How do I choose the proper size boards?

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Forum topic by Dave posted 08-16-2011 07:36 AM 1090 views 0 times favorited 8 replies Add to Favorites Watch
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37 posts in 3037 days

08-16-2011 07:36 AM

Topic tags/keywords: tip question milling resource

I am fairly new to woodworking and am picking it up pretty fast. The one thing I struggle with is starting out the project, primarily shoosing what lumber to buy. I have the normal big box stores around which don’t have a very extensive selection of wood( Poplar,oak,pine,cedar). I found one exotic hardwood supplier locally but with the tools I currently have I am stuck. I don’t have a band saw for resawing to size, I don’t have a planer or a jointer yet so I can’t buy rough lumber either. I am hoping to get a jointer and planer soon though.

How do you choose your lumber and how would you size your selection if I need to make lets say… some slats for plantation shutters at 3/4” X 3”? I love this website and love the family of woodworkers that always seem to want to help other fellow woodworkers. Thanks for helping.

8 replies so far

View bluepaulsky's profile


34 posts in 2499 days

#1 posted 08-16-2011 08:16 AM

i would search the net you would need to ask for prepared or par not rough cut or sometimes they say sawn

-- pgray

View ShaneA's profile


6954 posts in 2621 days

#2 posted 08-16-2011 04:32 PM

When I select a board for a specific project I try to think in terms of maximum yield. If you want to end up with 1×3, boards that are 6+ or 9+ inches could yield two or three strips with less waiste. You also may consider length and defects into your choice. Will knots or checks be in the way? Always try to buy extra, we all make mistakes, plus after a while you will start to build an inventory. Plus there is a chance with notice, your supplier could dimension it for you.

View BentheViking's profile


1782 posts in 2587 days

#3 posted 08-17-2011 05:06 AM

Dave, Shane seems to begin to make a point, but I don’t know if it is fully explained for a novice such as yourself to understand. Lumber at a place such as a box store is sold in something called nominal sizes. Lumber from lumber yards are more likely (though not always) sold in actual sizes.

A 2×4 is actually 1 1/2” by 3 1/2”. Therefore on your project a 1×4 will give you a 3/4” by 3 1/2” piece which would be fine for one piece of what you need. A 1×6 will still only give you one piece. To get two pieces you would actually need a 1×8. The better way to save lumber is going to buy as long lengths as you can possibly handle so that you don’t have lots of short drop off sections.

On the other hand if you were looking to cut strips that are 1 3/4” wide then a 1×4 would only yield one section (you have to account for the saw kerf when you are cutting down lumber). A 1×6 though will give you 3 pieces.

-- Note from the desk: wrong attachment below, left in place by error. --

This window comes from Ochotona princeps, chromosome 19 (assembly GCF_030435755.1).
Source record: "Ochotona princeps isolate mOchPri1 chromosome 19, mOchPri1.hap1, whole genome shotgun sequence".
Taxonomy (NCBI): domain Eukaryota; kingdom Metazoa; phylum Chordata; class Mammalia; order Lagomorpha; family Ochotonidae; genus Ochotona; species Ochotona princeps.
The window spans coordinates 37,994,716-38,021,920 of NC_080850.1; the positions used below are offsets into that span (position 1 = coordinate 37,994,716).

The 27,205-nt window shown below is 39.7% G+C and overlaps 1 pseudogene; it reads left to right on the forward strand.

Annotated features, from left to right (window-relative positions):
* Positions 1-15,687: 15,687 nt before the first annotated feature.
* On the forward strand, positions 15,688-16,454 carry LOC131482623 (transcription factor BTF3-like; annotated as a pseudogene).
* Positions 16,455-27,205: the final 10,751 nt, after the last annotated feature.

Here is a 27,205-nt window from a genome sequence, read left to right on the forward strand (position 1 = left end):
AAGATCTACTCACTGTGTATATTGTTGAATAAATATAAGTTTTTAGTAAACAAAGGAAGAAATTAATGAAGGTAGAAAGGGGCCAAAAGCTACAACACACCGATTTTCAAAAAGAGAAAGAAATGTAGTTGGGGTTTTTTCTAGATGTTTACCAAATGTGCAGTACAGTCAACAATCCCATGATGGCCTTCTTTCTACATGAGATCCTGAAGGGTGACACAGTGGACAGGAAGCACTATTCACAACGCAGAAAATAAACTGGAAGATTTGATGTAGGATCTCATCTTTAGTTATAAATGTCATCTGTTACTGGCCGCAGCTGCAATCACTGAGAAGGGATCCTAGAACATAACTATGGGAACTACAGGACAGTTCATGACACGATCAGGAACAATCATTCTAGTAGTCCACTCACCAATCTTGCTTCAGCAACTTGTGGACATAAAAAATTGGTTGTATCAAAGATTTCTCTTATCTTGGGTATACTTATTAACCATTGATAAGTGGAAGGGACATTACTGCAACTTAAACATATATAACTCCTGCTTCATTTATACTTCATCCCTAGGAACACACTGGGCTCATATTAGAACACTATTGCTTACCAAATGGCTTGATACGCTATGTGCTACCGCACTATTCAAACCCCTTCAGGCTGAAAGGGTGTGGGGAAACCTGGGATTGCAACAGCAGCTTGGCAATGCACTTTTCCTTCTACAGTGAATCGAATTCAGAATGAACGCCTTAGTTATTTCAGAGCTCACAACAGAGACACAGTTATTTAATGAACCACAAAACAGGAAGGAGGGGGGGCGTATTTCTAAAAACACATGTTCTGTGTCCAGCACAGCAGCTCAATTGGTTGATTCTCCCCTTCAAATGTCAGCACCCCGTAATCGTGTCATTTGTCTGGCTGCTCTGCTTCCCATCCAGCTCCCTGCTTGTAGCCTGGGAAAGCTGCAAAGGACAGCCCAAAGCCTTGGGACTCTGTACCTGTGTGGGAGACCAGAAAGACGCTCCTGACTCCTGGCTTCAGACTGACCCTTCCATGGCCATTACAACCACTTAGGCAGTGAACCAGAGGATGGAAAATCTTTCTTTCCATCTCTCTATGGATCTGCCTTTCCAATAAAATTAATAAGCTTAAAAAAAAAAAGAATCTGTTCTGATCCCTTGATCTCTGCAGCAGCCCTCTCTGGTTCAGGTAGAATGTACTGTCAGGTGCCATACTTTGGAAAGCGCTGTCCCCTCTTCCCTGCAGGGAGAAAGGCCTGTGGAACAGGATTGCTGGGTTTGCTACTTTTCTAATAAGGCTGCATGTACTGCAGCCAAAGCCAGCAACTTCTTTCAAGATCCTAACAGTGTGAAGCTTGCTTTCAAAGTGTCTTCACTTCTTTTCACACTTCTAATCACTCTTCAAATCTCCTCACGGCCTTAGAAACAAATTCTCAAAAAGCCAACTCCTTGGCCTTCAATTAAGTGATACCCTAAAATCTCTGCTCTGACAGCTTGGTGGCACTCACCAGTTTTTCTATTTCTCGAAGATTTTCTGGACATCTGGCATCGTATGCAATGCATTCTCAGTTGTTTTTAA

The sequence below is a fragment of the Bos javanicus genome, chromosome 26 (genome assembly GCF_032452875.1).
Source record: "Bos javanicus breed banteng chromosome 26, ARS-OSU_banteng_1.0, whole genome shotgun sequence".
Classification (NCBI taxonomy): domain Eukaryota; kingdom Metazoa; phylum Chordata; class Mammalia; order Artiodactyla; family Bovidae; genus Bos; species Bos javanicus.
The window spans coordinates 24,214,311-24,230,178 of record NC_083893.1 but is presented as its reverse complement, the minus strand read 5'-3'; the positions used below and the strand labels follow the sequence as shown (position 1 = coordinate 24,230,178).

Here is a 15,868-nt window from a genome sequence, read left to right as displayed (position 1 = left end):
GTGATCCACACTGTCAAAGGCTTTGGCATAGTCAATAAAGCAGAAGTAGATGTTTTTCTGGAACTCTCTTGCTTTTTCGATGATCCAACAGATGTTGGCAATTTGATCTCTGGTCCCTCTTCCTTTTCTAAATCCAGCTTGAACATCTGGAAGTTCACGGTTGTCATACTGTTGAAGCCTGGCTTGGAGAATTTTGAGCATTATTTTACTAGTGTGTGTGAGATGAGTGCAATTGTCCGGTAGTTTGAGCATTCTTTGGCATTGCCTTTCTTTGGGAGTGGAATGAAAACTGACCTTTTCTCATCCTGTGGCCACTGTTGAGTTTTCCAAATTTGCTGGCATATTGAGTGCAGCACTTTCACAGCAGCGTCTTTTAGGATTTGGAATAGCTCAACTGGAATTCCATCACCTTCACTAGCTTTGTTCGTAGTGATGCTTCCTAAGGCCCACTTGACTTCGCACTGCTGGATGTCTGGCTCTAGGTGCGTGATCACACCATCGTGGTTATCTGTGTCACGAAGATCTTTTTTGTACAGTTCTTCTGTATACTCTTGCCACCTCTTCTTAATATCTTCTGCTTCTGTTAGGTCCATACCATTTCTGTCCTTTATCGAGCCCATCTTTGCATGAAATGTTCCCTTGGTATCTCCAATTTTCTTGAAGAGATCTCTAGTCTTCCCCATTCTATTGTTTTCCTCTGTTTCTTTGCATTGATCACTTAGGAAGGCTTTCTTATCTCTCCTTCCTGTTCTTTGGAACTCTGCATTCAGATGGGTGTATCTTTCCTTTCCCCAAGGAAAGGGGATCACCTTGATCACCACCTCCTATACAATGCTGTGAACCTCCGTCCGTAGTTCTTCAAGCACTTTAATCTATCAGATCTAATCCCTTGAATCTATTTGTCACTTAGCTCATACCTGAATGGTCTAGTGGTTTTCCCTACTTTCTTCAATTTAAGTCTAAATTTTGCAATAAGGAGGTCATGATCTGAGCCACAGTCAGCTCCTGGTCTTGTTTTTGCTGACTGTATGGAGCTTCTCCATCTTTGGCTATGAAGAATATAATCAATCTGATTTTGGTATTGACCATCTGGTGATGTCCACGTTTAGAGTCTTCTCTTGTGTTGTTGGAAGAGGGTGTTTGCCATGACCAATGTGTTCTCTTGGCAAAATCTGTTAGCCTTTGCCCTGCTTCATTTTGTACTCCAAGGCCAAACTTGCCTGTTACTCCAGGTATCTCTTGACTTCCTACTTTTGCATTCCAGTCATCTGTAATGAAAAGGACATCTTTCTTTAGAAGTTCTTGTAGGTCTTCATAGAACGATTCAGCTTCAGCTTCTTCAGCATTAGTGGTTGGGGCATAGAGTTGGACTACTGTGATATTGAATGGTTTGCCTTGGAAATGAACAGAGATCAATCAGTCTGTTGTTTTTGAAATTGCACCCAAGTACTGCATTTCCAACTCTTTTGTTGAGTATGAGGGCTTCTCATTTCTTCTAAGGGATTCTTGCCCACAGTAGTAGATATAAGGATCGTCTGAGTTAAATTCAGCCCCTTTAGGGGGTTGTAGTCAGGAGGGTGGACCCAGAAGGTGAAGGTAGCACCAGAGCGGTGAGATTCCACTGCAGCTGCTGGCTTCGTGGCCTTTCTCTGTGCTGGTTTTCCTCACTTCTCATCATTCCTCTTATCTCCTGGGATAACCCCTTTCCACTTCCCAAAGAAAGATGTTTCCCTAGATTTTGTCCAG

It is a lot of organization and math, and takes quite a bit of practice to get it right. I always start planning projects on paper not just coming up with cut lists but sometimes going as far to draw up boards and actually show how I will get each piece. Good luck.

-- It's made of wood. Real sturdy.--Chubbs Peterson

View BentheViking's profile


1782 posts in 2587 days

#4 posted 08-17-2011 06:00 AM

I also should add if your shutters are going to be going outside you might want to be particular about your woods and look into things such as cedar or cypress and stay away from poplar, oak, or pine.

-- It's made of wood. Real sturdy.--Chubbs Peterson

View David Grimes's profile

David Grimes

2078 posts in 2662 days

#5 posted 08-17-2011 06:08 AM

FWIW, our local HD also has maple boards. also, the HD select pine is beautiful, yet the Lowe’s Select pine looks a grade or two worse than the HD. IDK why, but it’s a fact.

If you will determine your longest lengths needed for the project, you might find that you will have MORE waste in buying a longer board than needed. It goes both ways. I only sketch enough of the project to get my cuts list so that I can buy the materials nearly exact. I, too draw up boards and actually show how I will get each piece from them.

-- If you're going to stir the pot, think BIG spoon or SMALL boat paddle. David Grimes, Georgia

View Sawkerf's profile


1730 posts in 3091 days

#6 posted 08-17-2011 06:16 AM

For me, it’s all about minimizing waste. For your shutters, I would get 1×4 stock which is actually 3/4” x 3.5” (Don’t even think about asking why, ok!! – lol). Rip to 3” and toss the skinny strip of waste.

-- Adversity doesn't build reveals it.

View Dave's profile


37 posts in 3037 days

#7 posted 08-17-2011 07:17 AM

Wow! This is great stuff. I knew I could get some help. Thank you so much. I do a lot of pricing and finding how to get the most out of my boards and the most economical way. The shutters are for indoor and I am probably gonna use poplar or prototype one out of mdf. Thanks again.

View ksSlim's profile


1276 posts in 2912 days

#8 posted 08-17-2011 07:35 AM

per your example; needed 3/4×3” slats, a 1×10 is about 3/4×9 1/2”, rip 3” widths, depending on your saw kerf, not much waste. when purcahsing material, take a measuring device with you as well as a “cut list’ of rough and finished dimensions.

-- Sawdust and shavings are therapeutic

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